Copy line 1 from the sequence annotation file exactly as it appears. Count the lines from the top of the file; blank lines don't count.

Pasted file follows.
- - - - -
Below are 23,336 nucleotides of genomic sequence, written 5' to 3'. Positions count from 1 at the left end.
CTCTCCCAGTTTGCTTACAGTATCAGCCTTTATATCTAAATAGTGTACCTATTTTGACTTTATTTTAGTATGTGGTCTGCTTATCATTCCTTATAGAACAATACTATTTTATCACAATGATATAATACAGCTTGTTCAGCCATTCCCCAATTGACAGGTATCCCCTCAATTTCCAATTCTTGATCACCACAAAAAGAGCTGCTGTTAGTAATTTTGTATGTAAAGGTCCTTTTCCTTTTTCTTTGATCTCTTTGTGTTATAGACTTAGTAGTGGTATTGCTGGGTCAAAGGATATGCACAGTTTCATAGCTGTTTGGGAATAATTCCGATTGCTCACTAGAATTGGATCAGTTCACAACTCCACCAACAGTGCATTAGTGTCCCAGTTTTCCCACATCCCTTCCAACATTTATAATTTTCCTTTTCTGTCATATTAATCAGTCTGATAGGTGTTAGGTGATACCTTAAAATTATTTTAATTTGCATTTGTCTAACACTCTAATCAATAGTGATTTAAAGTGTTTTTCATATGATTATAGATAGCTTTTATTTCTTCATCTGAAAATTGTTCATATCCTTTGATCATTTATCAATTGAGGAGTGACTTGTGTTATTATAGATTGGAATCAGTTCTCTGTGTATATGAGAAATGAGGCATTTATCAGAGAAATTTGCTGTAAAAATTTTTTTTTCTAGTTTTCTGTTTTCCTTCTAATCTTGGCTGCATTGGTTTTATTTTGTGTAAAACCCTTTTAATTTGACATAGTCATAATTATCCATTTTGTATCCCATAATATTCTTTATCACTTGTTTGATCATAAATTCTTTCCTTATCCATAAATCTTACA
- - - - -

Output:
Below are 23,336 nucleotides of genomic sequence, written 5' to 3'. Positions count from 1 at the left end.